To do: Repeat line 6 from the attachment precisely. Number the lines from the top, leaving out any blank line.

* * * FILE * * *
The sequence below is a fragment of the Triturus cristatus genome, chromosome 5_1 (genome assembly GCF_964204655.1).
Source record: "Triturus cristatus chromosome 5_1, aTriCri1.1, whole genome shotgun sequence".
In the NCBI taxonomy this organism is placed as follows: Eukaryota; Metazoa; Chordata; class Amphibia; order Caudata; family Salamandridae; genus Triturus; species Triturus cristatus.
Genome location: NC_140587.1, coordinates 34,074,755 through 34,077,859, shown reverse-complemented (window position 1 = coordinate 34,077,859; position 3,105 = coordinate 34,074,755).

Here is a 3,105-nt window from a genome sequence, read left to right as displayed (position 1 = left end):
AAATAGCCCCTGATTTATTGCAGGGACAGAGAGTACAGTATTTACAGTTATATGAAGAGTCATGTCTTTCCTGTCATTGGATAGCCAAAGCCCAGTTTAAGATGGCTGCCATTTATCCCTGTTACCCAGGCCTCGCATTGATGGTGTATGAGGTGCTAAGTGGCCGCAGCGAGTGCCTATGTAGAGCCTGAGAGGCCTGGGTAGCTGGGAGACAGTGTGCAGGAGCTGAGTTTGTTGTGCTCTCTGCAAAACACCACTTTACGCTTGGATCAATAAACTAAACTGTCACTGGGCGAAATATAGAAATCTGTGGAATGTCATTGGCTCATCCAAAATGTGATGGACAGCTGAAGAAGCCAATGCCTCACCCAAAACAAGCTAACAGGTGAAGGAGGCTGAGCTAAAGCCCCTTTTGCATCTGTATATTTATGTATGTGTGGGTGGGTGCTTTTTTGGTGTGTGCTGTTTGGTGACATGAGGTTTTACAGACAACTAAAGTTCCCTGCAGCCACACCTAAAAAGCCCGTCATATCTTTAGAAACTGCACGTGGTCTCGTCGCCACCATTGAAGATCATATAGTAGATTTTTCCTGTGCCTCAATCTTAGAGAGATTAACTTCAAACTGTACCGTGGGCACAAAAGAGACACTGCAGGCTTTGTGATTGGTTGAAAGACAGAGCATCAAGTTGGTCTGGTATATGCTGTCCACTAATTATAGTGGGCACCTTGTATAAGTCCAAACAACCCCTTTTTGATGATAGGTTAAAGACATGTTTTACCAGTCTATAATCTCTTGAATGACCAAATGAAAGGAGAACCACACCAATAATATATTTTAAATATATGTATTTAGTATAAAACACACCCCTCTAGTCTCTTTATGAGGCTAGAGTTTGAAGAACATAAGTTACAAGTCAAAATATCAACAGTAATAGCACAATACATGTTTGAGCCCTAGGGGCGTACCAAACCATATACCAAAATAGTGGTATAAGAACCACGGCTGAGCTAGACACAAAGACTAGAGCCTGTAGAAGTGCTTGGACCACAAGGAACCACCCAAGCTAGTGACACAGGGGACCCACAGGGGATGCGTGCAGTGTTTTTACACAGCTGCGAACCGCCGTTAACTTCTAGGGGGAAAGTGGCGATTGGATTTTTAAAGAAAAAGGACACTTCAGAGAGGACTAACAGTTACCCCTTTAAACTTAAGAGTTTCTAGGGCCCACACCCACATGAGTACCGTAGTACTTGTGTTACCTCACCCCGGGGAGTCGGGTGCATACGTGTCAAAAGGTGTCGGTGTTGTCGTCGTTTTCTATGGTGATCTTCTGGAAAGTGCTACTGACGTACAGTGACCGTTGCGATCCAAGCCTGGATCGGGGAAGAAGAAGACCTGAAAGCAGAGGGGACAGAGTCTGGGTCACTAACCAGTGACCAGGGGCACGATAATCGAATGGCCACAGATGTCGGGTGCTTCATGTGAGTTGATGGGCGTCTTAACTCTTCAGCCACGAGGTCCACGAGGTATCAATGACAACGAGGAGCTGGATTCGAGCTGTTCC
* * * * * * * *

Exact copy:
AAATAGCCCCTGATTTATTGCAGGGACAGAGAGTACAGTATTTACAGTTATATGAAGAGTCATGTCTTTCCTGTCATTGGATAGCCAAAGCCCAGTTTAAGATGGCTGCCATTTATCCCTGTTACCCAGGCCTCGCATTGATGGTGTATGAGGTGCTAAGTGGCCGCAGCGAGTGCCTATGTAGAGCCTGAGAGGCCTGGGTAGCTGGGAGACAGTGTGCAGGAGCTGAGTTTGTTGTGCTCTCTGCAAAACACCACTTTACGCTTGGATCAATAAACTAAACTGTCACTGGGCGAAATATAGAAATCTGTGGAATGTCATTGGCTCATCCAAAATGTGATGGACAGCTGAAGAAGCCAATGCCTCACCCAAAACAAGCTAACAGGTGAAGGAGGCTGAGCTAAAGCCCCTTTTGCATCTGTATATTTATGTATGTGTGGGTGGGTGCTTTTTTGGTGTGTGCTGTTTGGTGACATGAGGTTTTACAGACAACTAAAGTTCCCTGCAGCCACACCTAAAAAGCCCGTCATATCTTTAGAAACTGCACGTGGTCTCGTCGCCACCATTGAAGATCATATAGTAGATTTTTCCTGTGCCTCAATCTTAGAGAGATTAACTTCAAACTGTACCGTGGGCACAAAAGAGACACTGCAGGCTTTGTGATTGGTTGAAAGACAGAGCATCAAGTTGGTCTGGTATATGCTGTCCACTAATTATAGTGGGCACCTTGTATAAGTCCAAACAACCCCTTTTTGATGATAGGTTAAAGACATGTTTTACCAGTCTATAATCTCTTGAATGACCAAATGAAAGGAGAACCACACCAATAATATATTTTAAATATATGTATTTAGTATAAAACACACCCCTCTAGTCTCTTTATGAGGCTAGAGTTTGAAGAACATAAGTTACAAGTCAAAATATCAACAGTAATAGCACAATACATGTTTGAGCCCTAGGGGCGTACCAAACCATATACCAAAATAGTGGTATAAGAACCACGGCTGAGCTAGACACAAAGACTAGAGCCTGTAGAAGTGCTTGGACCACAAGGAACCACCCAAGCTAGTGACACAGGGGACCCACAGGGGATGCGTGCAGTGTTTTTACACAGCTGCGAACCGCCGTTAACTTCTAGGGGGAAAGTGGCGATTGGATTTTTAAAGAAAAAGGACACTTCAGAGAGGACTAACAGTTACCCCTTTAAACTTAAGAGTTTCTAGGGCCCACACCCACATGAGTACCGTAGTACTTGTGTTACCTCACCCCGGGGAGTCGGGTGCATACGTGTCAAAAGGTGTCGGTGTTGTCGTCGTTTTCTATGGTGATCTTCTGGAAAGTGCTACTGACGTACAGTGACCGTTGCGATCCAAGCCTGGATCGGGGAAGAAGAAGACCTGAAAGCAGAGGGGACAGAGTCTGGGTCACTAACCAGTGACCAGGGGCACGATAATCGAATGGCCACAGATGTCGGGTGCTTCATGTGAGTTGATGGGCGTCTTAACTCTTCAGCCACGAGGTCCACGAGGTATCAATGACAACGAGGAGCTGGATTCGAGCTGTTCC